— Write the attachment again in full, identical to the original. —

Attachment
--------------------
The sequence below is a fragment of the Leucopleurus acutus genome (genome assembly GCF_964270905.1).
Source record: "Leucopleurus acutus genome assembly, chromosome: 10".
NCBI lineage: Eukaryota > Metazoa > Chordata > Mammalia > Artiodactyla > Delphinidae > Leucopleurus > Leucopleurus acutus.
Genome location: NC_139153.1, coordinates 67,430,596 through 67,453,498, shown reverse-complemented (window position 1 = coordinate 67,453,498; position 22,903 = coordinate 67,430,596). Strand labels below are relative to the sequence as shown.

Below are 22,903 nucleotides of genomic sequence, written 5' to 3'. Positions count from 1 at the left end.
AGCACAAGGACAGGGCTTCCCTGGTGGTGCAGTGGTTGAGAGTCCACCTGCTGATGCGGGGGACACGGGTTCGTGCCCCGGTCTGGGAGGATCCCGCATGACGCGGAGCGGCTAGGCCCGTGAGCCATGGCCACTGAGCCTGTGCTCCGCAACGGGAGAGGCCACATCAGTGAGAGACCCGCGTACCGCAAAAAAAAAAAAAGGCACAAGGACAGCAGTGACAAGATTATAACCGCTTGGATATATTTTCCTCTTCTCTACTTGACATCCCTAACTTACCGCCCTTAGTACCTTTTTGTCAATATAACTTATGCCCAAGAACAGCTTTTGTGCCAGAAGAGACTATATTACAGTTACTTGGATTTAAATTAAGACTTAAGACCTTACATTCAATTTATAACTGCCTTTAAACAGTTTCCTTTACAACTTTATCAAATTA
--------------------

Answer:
The sequence below is a fragment of the Leucopleurus acutus genome (genome assembly GCF_964270905.1).
Source record: "Leucopleurus acutus genome assembly, chromosome: 10".
NCBI lineage: Eukaryota > Metazoa > Chordata > Mammalia > Artiodactyla > Delphinidae > Leucopleurus > Leucopleurus acutus.
Genome location: NC_139153.1, coordinates 67,430,596 through 67,453,498, shown reverse-complemented (window position 1 = coordinate 67,453,498; position 22,903 = coordinate 67,430,596). Strand labels below are relative to the sequence as shown.

Below are 22,903 nucleotides of genomic sequence, written 5' to 3'. Positions count from 1 at the left end.
AGCACAAGGACAGGGCTTCCCTGGTGGTGCAGTGGTTGAGAGTCCACCTGCTGATGCGGGGGACACGGGTTCGTGCCCCGGTCTGGGAGGATCCCGCATGACGCGGAGCGGCTAGGCCCGTGAGCCATGGCCACTGAGCCTGTGCTCCGCAACGGGAGAGGCCACATCAGTGAGAGACCCGCGTACCGCAAAAAAAAAAAAAGGCACAAGGACAGCAGTGACAAGATTATAACCGCTTGGATATATTTTCCTCTTCTCTACTTGACATCCCTAACTTACCGCCCTTAGTACCTTTTTGTCAATATAACTTATGCCCAAGAACAGCTTTTGTGCCAGAAGAGACTATATTACAGTTACTTGGATTTAAATTAAGACTTAAGACCTTACATTCAATTTATAACTGCCTTTAAACAGTTTCCTTTACAACTTTATCAAATTA